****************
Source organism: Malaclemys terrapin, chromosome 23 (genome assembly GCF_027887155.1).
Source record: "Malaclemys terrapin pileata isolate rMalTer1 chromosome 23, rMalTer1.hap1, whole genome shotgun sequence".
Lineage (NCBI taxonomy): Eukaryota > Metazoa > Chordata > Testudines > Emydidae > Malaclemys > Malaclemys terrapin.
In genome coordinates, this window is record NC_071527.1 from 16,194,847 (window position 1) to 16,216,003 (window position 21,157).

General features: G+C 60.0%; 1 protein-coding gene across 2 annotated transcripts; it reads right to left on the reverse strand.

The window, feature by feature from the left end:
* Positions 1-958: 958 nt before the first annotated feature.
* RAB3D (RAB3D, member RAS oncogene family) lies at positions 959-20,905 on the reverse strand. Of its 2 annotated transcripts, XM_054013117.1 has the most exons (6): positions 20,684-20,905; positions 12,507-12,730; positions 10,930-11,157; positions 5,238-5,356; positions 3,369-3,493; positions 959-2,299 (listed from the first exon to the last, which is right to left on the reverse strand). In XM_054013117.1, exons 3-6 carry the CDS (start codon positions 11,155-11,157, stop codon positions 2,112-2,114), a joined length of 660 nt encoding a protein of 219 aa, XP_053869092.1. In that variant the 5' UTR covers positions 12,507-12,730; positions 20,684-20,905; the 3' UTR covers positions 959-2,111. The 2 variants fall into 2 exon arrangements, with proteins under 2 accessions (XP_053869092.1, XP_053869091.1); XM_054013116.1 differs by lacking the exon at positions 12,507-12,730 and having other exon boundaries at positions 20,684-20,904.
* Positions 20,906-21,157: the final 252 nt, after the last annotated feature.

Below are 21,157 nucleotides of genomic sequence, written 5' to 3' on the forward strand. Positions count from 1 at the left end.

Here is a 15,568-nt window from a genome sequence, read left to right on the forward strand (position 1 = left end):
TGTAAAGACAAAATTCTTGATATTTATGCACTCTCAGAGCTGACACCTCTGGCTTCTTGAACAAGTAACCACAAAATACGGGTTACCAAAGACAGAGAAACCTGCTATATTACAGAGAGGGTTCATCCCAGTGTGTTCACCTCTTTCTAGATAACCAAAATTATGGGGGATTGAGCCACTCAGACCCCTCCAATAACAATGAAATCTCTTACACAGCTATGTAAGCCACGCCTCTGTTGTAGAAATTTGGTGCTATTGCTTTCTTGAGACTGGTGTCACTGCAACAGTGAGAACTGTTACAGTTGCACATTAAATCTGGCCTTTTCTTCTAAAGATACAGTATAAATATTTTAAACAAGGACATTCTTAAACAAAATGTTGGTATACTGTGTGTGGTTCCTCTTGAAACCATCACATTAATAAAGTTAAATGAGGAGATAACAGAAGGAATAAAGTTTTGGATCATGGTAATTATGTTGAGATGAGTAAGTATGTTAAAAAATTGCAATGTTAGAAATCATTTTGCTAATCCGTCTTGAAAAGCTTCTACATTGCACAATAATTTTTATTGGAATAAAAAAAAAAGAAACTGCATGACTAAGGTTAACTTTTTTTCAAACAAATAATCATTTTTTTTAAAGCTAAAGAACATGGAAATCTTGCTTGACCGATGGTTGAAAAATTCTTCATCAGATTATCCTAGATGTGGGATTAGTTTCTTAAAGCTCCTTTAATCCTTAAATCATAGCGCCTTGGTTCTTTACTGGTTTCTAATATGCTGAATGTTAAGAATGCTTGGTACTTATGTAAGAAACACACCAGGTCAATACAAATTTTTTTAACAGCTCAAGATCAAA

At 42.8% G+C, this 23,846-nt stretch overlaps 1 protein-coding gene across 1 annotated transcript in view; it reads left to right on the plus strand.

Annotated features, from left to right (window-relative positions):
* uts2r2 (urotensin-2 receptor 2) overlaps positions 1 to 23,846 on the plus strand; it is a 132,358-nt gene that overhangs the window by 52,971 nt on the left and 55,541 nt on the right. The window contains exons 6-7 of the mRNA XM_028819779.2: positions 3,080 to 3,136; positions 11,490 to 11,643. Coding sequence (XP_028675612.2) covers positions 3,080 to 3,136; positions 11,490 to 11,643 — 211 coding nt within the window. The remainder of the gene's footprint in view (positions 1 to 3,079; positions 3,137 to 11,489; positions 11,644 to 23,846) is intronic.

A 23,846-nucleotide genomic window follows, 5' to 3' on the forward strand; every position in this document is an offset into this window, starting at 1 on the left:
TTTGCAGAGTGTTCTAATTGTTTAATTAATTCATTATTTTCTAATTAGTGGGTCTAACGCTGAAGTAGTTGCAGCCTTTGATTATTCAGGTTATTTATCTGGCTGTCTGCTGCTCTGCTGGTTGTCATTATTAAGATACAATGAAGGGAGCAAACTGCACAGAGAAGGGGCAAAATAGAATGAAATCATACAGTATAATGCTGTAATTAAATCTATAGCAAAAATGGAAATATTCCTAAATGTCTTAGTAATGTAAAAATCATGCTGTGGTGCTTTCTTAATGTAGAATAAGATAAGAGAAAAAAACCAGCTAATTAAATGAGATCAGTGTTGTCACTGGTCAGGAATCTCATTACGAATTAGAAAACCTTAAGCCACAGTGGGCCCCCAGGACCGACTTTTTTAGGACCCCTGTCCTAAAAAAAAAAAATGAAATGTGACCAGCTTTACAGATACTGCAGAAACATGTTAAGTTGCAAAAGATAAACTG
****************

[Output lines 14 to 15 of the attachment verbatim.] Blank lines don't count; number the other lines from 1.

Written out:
Annotated features, from left to right (window-relative positions):
* uts2r2 (urotensin-2 receptor 2) overlaps positions 1 to 23,846 on the plus strand; it is a 132,358-nt gene that overhangs the window by 52,971 nt on the left and 55,541 nt on the right. The window contains exons 6-7 of the mRNA XM_028819779.2: positions 3,080 to 3,136; positions 11,490 to 11,643. Coding sequence (XP_028675612.2) covers positions 3,080 to 3,136; positions 11,490 to 11,643 — 211 coding nt within the window. The remainder of the gene's footprint in view (positions 1 to 3,079; positions 3,137 to 11,489; positions 11,644 to 23,846) is intronic.